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-   -   Change a Cat 5E jack from network to telephone (http://www.diychatroom.com/f18/change-cat-5e-jack-network-telephone-153715/)

Shahrum 08-14-2012 09:53 PM

Change a Cat 5E jack from network to telephone
 
Despite my technical prowless when it comes to taking apart a computer and putting it back together, I am clueless (but a quick and eager learner!) when it comes to home wiring. In full disclosure, I am likely to use improper terminology here, so please bear with me...

Here's my conundrum... My home came pre-wired with two sets of these "media jacks" in each room:

http://www.shahrumamiri.com/wp-conte...41-225x300.jpg

The wiring for each room and these jacks, specifically, terminates in our "Harry Potter" closet:

http://www.shahrumamiri.com/wp-conte...41-225x300.jpg

So... let me describe what I *think* is going on in here...

* The green circuit board on the far left is our phone lines
* The two green boards with black jacks on the middle and far right are CAT 5E patchboards.
* Those CAT5E patchboards connect to two Cisco 10/100/1000 switches and then ultimately to our FiOS router. This basically turns each of the media jacks in our rooms into a wired network port.
* Slightly harder to see is a splitter for all of the coaxial cables... This basically shares our Verzon FiOS TV signal into each room so we can connect a cable box and get TV.

http://www.shahrumamiri.com/wp-conte...42-150x150.jpg http://www.shahrumamiri.com/wp-conte...43-150x150.jpg

So what? What I am trying to accomplish is I want to turn one of the CAT5 "wired network" jacks in one of my rooms into a phone line. I can easily plug an RJ11 (phone line) cord into the RJ45/Cat 5E jacks, but there is no dial tone. In essence, how can I convert an existing CAT 5E wired network jack into a phone jack?

Here is a final photo showing the connectors behind the media jacks:

http://www.shahrumamiri.com/wp-conte...45-300x225.jpg

kevinp22 08-14-2012 09:59 PM

take one of the pairs from the cat 5 (blue and blue/white are standard) and connect blue to red of the phone jack and the blue/white to the green.

your prictures didnt show at first.

the key is that the same pair is connected on one end and the other, whether you connect to traditional 4 color jack (blue/red black/yellow) or a modern jack sold at HD and other stores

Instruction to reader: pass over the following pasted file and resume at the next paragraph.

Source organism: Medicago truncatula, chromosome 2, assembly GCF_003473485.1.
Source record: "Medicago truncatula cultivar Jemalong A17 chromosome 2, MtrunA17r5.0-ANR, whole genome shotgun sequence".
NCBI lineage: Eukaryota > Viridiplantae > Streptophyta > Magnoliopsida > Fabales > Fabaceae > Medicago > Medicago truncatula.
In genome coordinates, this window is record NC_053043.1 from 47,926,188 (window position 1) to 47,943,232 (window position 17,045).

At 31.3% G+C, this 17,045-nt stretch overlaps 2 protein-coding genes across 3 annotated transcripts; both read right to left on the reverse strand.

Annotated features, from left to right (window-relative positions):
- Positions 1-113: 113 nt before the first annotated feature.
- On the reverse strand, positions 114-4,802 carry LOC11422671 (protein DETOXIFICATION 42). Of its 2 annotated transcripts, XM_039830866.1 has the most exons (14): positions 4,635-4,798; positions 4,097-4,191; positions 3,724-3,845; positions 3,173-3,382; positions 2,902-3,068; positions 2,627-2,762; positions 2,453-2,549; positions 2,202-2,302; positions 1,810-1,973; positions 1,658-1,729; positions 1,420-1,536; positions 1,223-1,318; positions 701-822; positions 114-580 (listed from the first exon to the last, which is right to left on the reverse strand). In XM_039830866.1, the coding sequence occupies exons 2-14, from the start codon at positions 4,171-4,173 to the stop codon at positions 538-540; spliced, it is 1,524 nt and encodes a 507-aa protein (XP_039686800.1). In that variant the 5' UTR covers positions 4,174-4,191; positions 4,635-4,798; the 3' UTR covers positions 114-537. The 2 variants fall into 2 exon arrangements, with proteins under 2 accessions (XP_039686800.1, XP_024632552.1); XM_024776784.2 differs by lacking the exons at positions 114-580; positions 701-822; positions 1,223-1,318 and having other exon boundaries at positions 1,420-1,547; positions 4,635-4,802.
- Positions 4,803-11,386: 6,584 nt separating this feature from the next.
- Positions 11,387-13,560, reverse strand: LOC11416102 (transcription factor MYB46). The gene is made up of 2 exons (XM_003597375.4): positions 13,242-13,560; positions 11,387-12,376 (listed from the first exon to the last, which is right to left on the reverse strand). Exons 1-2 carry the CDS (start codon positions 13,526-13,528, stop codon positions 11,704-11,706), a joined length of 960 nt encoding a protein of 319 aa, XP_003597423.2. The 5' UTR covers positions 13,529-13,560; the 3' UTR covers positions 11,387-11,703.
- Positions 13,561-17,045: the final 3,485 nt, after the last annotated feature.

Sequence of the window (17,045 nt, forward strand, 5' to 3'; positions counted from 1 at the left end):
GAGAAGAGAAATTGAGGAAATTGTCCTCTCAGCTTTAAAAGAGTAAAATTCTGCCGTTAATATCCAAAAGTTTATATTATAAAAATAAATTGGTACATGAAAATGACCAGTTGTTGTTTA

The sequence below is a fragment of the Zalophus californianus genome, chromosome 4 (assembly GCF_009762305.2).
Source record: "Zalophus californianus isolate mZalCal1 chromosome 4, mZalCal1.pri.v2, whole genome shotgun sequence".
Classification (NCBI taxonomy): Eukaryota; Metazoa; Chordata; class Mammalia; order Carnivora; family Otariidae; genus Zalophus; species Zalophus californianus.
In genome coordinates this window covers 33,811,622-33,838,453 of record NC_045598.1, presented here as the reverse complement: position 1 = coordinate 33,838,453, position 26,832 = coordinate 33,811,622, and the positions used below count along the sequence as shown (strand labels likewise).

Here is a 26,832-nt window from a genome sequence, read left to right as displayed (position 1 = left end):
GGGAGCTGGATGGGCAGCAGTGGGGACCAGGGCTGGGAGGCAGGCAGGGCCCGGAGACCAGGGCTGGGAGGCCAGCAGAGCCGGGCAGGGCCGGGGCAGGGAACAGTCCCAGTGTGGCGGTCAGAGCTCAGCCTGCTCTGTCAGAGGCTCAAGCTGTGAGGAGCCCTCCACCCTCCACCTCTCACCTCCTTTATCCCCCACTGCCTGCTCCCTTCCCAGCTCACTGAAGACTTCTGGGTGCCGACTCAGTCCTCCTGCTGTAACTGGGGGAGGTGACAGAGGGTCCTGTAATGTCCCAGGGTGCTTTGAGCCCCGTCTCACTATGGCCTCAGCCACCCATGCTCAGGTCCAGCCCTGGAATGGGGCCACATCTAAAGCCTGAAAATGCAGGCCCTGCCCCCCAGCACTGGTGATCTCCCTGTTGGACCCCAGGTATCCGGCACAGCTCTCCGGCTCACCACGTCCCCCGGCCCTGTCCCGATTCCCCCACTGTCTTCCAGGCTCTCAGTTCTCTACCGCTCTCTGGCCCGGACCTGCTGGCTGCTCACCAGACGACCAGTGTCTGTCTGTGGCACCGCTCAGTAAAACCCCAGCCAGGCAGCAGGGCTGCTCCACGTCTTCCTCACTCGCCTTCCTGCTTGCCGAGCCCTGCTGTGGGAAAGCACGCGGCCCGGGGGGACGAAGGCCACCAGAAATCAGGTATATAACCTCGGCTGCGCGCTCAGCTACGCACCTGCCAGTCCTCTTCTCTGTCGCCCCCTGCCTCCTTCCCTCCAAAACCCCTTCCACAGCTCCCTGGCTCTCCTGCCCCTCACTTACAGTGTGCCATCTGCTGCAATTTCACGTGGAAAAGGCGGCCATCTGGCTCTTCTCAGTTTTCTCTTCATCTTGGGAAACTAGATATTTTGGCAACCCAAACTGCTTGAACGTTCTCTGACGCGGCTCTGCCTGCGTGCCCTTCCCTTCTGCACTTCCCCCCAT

the colors at the phone company interface are probably the old 4 color scheme

Jim Port 08-14-2012 11:44 PM

You should be able to tone out the cable from the jack at the network cabinet. Move it from the network block over to the phone terminals.

MisterZ 08-14-2012 11:56 PM

Quote:

Originally Posted by Jim Port (Post 989031)
You should be able to tone out the cable from the jack at the network cabinet. Move it from the network block over to the phone terminals.

Precisely. Check the cable jacket at the patch panel. They should me marked as to which room they serve.

Just move the wires over to the phone patch panel and change the rj45 jack to phone:)

ddawg16 08-15-2012 01:28 AM

Shahrum....nice little setup you have there in the 'cupboard under the stairs'....

Do what I did.....I crimped an RJ45 jack on a phone cord.

As noted above, the 2 center wires on the typical phone jack are your T&R (tip and ring)....

If your Ethernets are wired like I typically do them....Blue and Blu/White will be the center wires....

It's a bit easier for you because you have the break out connector on the backside of the wall plate....it's going to be easy to figure out what the wires are.

Your typical phone jack is the RJ11....4pin...the two center pins are your phone....

So....take a chunk of Cat5 (or cat6) and crimp an RJ11 on one end (with blue and blu/wht on the center pins...2 & 3) and on the other end make sure they are on pins 4 & 5.

Venter 08-15-2012 01:33 AM

Quote:

Originally Posted by ddawg16 (Post 989086)
Shahrum....nice little setup you have there in the 'cupboard under the stairs'....

Do what I did.....I crimped an RJ45 jack on a phone cord.

As noted above, the 2 center wires on the typical phone jack are your T&R (tip and ring)....

If your Ethernets are wired like I typically do them....Blue and Blu/White will be the center wires....